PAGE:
Manufacturing Schools in Georgia

Georgia has a Humid Subtropical climate, which many students will find to be ideal for pursuing their collegiate studies. Manufacturing schools in Georgia can help students gain the attributes and information needed to successfully launch a career as a manufacturing professional. There are 1 manufacturing colleges in Georgia for students to choose from. Manufacturing programs in Georgia reportedly graduated 4 students in the 2008-2009 school year.

CitySchoolPrograms Offered
Manufacturing Schools in Waco West Georgia Technical College
176 Murphy Campus Blvd.
Waco, GA, 30182
  • Certification in Manufacturing Technology / Technician

Manufacturing Salaries in Georgia

City 10th Percentile 25th Percentile 50th Percentile 75th Percentile 90th Percentile Average
Waco $23,620.77 $27,667.69 $33,885.77 $41,284.23 $49,198.46 $35,045.38

Manufacturing Jobs in Georgia

Manufacturing Careers

ProfessionSkills RequiredDuties Performed
Drilling Technician
      Model Technician
      • Writing: Communicating effectively in writing as appropriate for the needs of the audience.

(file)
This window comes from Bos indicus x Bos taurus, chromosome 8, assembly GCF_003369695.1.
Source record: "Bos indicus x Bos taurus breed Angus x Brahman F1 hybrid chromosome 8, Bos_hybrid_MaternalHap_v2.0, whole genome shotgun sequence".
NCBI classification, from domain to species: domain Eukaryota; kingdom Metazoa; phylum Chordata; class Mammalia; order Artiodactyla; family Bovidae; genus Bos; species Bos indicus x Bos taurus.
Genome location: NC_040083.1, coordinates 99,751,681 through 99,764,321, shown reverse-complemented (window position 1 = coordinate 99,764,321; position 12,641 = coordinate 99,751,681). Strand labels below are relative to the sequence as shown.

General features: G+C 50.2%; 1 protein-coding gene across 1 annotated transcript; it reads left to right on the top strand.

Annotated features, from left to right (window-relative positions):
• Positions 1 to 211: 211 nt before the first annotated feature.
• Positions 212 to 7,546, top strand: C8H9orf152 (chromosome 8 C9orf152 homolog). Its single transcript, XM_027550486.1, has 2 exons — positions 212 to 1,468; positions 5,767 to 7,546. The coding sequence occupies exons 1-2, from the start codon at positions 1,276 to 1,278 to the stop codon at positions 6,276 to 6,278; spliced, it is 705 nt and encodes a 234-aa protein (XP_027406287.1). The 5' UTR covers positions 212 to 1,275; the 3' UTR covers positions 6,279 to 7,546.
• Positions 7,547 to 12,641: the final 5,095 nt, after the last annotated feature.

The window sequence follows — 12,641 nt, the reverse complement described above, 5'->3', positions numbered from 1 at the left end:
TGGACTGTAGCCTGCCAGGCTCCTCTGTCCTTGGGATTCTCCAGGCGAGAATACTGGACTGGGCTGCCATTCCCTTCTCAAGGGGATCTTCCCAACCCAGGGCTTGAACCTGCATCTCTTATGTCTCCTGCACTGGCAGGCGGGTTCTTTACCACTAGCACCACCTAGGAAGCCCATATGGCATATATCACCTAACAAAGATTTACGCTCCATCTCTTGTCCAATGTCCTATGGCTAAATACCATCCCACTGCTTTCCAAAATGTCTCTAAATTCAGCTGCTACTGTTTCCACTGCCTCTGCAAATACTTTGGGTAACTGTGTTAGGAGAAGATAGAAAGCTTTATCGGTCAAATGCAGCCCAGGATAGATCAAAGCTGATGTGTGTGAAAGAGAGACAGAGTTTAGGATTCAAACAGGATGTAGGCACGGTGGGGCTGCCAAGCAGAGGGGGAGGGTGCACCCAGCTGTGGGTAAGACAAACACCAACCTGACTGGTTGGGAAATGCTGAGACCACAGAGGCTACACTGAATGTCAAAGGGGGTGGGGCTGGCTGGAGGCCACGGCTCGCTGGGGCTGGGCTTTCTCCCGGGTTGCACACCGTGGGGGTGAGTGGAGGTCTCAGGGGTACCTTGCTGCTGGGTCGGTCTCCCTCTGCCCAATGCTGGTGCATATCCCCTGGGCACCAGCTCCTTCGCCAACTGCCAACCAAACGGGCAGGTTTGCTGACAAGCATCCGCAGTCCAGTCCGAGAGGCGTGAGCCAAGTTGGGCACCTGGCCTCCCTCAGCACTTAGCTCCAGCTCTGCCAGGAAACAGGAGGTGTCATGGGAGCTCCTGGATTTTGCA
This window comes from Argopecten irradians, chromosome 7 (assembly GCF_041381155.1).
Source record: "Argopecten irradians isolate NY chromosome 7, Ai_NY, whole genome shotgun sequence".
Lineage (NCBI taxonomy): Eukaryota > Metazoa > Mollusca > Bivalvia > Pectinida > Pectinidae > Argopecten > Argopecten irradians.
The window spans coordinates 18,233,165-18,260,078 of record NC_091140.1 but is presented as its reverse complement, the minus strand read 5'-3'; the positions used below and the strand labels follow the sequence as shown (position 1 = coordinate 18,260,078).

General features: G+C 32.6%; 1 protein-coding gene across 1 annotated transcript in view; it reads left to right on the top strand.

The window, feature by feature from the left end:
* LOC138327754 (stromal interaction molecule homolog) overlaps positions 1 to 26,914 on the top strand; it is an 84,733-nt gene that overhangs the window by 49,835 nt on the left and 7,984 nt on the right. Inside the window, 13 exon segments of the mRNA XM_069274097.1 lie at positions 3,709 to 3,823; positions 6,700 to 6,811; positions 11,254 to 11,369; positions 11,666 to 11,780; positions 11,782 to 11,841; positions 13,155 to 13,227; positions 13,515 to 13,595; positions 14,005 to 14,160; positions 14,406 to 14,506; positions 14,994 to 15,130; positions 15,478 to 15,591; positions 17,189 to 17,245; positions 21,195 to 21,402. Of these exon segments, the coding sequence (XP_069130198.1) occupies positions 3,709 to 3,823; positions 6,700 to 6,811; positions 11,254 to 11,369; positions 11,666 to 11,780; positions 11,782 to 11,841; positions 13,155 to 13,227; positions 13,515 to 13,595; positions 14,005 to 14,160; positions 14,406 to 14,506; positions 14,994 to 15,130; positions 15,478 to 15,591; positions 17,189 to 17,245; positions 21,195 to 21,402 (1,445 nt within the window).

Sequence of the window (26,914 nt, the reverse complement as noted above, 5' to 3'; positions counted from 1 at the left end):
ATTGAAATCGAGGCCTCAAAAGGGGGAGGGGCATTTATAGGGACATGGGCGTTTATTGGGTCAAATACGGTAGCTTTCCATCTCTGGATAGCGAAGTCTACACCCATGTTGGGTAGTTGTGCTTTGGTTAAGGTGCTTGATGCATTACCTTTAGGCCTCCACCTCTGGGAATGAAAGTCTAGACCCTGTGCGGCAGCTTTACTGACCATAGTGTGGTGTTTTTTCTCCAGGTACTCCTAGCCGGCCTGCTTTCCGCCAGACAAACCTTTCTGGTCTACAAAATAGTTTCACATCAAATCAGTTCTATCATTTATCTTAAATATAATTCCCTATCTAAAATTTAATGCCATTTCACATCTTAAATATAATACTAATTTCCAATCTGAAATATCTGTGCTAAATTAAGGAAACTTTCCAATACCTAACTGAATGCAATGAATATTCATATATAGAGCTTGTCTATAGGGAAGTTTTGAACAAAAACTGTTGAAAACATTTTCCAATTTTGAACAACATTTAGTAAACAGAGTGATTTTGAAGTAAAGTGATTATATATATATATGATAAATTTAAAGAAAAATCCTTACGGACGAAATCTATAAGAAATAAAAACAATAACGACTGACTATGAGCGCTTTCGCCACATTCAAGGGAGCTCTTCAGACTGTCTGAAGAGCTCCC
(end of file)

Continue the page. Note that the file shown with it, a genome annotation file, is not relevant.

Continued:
• Systems Evaluation: Identifying measures or indicators of system performance and the actions needed to improve or correct performance, relative to the goals of the system.
      • Quality Control Analysis: Conducting tests and inspections of products, services, or processes to evaluate quality or performance.
      • Consult and confer with engineering personnel to discuss developmental problems and to recommend product modifications.
      • Rework or alter component model or parts as required to ensure that products meet standards.
      • Devise and construct tools, dies, molds, jigs, and fixtures, or modify existing tools and equipment.
      Electronic Assembler
      • Technology Design: Generating or adapting equipment and technology to serve user needs.
      • Operations Analysis: Analyzing needs and product requirements to create a design.
      • Monitoring: Monitoring/Assessing performance of yourself, other individuals, or organizations to make improvements or take corrective action.
      • Read and interpret schematic drawings, diagrams, blueprints, specifications, work orders, and reports in order to determine materials requirements and assembly instructions.
      • Clean parts, using cleaning solutions, air hoses, and cloths.
      • Mark and tag components so that stock inventory can be tracked and identified.

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